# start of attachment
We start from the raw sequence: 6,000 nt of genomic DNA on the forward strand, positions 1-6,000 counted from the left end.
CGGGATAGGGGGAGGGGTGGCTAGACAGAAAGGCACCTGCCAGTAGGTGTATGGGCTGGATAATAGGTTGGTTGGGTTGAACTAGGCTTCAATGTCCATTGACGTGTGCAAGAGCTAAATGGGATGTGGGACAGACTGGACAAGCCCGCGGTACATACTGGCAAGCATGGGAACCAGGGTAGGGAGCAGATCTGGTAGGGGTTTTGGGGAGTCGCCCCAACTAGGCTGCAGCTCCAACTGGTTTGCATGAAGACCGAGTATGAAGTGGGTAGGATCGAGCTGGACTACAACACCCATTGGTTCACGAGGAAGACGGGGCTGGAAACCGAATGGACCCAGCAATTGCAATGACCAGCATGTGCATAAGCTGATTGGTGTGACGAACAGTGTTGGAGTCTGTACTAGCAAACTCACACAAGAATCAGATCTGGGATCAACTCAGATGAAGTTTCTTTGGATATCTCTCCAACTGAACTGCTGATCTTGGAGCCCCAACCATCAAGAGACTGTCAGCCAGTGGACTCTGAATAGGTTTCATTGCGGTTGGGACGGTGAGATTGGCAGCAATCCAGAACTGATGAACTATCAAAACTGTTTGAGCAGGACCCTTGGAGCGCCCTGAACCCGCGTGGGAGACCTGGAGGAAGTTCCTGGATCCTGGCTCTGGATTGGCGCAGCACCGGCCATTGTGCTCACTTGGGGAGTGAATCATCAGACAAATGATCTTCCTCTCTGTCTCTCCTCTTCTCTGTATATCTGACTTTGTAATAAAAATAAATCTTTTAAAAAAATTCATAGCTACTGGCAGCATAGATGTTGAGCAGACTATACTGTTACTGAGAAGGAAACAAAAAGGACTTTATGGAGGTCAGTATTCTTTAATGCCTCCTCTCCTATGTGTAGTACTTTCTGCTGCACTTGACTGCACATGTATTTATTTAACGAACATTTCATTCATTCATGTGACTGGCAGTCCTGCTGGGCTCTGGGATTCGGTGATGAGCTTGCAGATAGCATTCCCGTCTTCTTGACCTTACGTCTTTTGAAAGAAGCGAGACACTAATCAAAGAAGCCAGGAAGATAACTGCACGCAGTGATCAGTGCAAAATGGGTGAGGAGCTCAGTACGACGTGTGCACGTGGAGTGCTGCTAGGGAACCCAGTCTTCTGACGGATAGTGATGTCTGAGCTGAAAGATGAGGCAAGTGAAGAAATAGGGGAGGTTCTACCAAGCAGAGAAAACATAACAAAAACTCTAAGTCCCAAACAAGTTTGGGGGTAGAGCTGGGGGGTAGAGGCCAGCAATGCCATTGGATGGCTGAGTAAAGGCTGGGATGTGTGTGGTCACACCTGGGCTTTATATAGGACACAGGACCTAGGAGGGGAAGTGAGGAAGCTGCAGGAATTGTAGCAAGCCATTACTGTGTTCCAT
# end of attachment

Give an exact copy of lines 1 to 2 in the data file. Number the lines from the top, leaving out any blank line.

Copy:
We start from the raw sequence: 6,000 nt of genomic DNA on the forward strand, positions 1-6,000 counted from the left end.
CGGGATAGGGGGAGGGGTGGCTAGACAGAAAGGCACCTGCCAGTAGGTGTATGGGCTGGATAATAGGTTGGTTGGGTTGAACTAGGCTTCAATGTCCATTGACGTGTGCAAGAGCTAAATGGGATGTGGGACAGACTGGACAAGCCCGCGGTACATACTGGCAAGCATGGGAACCAGGGTAGGGAGCAGATCTGGTAGGGGTTTTGGGGAGTCGCCCCAACTAGGCTGCAGCTCCAACTGGTTTGCATGAAGACCGAGTATGAAGTGGGTAGGATCGAGCTGGACTACAACACCCATTGGTTCACGAGGAAGACGGGGCTGGAAACCGAATGGACCCAGCAATTGCAATGACCAGCATGTGCATAAGCTGATTGGTGTGACGAACAGTGTTGGAGTCTGTACTAGCAAACTCACACAAGAATCAGATCTGGGATCAACTCAGATGAAGTTTCTTTGGATATCTCTCCAACTGAACTGCTGATCTTGGAGCCCCAACCATCAAGAGACTGTCAGCCAGTGGACTCTGAATAGGTTTCATTGCGGTTGGGACGGTGAGATTGGCAGCAATCCAGAACTGATGAACTATCAAAACTGTTTGAGCAGGACCCTTGGAGCGCCCTGAACCCGCGTGGGAGACCTGGAGGAAGTTCCTGGATCCTGGCTCTGGATTGGCGCAGCACCGGCCATTGTGCTCACTTGGGGAGTGAATCATCAGACAAATGATCTTCCTCTCTGTCTCTCCTCTTCTCTGTATATCTGACTTTGTAATAAAAATAAATCTTTTAAAAAAATTCATAGCTACTGGCAGCATAGATGTTGAGCAGACTATACTGTTACTGAGAAGGAAACAAAAAGGACTTTATGGAGGTCAGTATTCTTTAATGCCTCCTCTCCTATGTGTAGTACTTTCTGCTGCACTTGACTGCACATGTATTTATTTAACGAACATTTCATTCATTCATGTGACTGGCAGTCCTGCTGGGCTCTGGGATTCGGTGATGAGCTTGCAGATAGCATTCCCGTCTTCTTGACCTTACGTCTTTTGAAAGAAGCGAGACACTAATCAAAGAAGCCAGGAAGATAACTGCACGCAGTGATCAGTGCAAAATGGGTGAGGAGCTCAGTACGACGTGTGCACGTGGAGTGCTGCTAGGGAACCCAGTCTTCTGACGGATAGTGATGTCTGAGCTGAAAGATGAGGCAAGTGAAGAAATAGGGGAGGTTCTACCAAGCAGAGAAAACATAACAAAAACTCTAAGTCCCAAACAAGTTTGGGGGTAGAGCTGGGGGGTAGAGGCCAGCAATGCCATTGGATGGCTGAGTAAAGGCTGGGATGTGTGTGGTCACACCTGGGCTTTATATAGGACACAGGACCTAGGAGGGGAAGTGAGGAAGCTGCAGGAATTGTAGCAAGCCATTACTGTGTTCCAT